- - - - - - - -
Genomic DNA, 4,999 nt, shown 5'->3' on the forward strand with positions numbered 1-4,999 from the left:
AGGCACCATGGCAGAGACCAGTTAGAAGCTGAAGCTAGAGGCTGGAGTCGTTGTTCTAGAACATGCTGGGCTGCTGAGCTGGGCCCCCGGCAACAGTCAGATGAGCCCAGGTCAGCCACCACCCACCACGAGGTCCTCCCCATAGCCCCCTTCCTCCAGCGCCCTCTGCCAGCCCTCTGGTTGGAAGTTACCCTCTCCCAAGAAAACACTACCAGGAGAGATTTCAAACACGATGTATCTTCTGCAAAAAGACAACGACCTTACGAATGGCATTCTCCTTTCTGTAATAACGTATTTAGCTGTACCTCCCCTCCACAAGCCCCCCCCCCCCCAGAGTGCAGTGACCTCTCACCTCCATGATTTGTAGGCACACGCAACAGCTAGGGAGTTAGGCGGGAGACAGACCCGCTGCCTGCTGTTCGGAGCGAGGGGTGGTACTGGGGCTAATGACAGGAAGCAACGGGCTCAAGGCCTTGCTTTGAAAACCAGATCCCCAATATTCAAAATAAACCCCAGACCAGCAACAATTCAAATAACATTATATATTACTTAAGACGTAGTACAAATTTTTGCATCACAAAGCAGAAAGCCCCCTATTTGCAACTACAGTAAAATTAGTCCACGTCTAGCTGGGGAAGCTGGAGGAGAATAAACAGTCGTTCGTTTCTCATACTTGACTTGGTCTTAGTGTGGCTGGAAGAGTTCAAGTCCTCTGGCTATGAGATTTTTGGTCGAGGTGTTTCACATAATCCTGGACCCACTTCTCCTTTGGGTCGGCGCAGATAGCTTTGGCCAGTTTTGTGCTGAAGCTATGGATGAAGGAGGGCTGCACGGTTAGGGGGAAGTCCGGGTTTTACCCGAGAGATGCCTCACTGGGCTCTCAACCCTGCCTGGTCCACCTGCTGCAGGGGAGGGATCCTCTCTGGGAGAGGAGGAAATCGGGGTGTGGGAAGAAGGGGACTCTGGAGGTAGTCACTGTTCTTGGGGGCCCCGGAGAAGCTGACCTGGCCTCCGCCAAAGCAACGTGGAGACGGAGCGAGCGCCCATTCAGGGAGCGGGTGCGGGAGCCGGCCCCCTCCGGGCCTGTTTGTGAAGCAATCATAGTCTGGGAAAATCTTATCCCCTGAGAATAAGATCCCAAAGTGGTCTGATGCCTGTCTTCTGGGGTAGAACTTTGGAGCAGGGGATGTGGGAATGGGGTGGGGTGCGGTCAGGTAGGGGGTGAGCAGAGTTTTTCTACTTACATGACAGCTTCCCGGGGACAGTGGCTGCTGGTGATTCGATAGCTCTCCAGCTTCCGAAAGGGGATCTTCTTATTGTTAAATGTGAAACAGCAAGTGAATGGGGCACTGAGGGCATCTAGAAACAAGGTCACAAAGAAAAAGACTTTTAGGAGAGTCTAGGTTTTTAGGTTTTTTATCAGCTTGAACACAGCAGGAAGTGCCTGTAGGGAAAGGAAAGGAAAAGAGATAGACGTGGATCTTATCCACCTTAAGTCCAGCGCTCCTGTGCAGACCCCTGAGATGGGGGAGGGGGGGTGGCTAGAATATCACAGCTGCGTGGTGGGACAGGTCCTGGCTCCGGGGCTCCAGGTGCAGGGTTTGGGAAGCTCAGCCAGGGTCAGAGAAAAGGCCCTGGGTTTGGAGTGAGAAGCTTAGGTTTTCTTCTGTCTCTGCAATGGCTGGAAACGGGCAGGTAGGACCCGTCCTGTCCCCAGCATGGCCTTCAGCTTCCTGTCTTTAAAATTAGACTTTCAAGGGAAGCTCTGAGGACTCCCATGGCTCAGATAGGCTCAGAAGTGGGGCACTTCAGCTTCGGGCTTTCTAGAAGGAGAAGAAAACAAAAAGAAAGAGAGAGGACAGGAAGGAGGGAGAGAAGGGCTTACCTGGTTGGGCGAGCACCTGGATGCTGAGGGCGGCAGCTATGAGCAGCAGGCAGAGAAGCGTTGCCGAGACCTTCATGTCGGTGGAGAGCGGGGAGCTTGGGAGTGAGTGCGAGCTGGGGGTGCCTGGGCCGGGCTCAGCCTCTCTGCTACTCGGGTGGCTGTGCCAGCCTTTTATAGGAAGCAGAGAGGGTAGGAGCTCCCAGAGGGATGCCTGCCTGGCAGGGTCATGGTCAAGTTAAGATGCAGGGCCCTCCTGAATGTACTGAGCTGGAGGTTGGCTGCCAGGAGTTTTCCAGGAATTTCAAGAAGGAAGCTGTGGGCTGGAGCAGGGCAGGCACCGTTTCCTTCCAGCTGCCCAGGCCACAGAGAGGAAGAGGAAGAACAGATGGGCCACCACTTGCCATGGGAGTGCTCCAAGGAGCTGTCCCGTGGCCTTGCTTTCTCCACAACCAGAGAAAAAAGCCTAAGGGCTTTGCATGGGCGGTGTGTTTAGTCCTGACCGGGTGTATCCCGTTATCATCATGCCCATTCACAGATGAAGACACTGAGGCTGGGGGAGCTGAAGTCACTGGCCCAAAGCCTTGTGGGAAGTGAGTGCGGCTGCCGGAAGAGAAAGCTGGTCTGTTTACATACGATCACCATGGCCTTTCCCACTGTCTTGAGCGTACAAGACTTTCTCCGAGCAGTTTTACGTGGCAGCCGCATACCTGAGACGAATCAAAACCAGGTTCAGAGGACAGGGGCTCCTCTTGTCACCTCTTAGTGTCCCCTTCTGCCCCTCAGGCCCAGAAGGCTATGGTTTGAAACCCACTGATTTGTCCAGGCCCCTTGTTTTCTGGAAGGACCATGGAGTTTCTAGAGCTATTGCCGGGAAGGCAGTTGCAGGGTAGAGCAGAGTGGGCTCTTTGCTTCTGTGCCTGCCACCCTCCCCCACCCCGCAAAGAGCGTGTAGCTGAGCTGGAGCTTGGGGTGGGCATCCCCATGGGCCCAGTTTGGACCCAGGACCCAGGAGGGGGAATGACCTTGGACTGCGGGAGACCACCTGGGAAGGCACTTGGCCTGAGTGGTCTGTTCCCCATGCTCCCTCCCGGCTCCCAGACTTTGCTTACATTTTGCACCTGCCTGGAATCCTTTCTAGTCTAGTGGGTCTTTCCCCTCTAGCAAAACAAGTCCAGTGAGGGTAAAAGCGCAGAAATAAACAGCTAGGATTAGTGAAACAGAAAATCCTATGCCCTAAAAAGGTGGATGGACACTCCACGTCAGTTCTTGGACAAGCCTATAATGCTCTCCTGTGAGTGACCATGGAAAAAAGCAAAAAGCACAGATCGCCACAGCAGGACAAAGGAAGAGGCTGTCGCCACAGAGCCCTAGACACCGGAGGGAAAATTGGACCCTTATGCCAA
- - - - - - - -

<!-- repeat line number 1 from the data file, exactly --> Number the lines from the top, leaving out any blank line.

Genomic DNA, 4,999 nt, shown 5'->3' on the forward strand with positions numbered 1-4,999 from the left: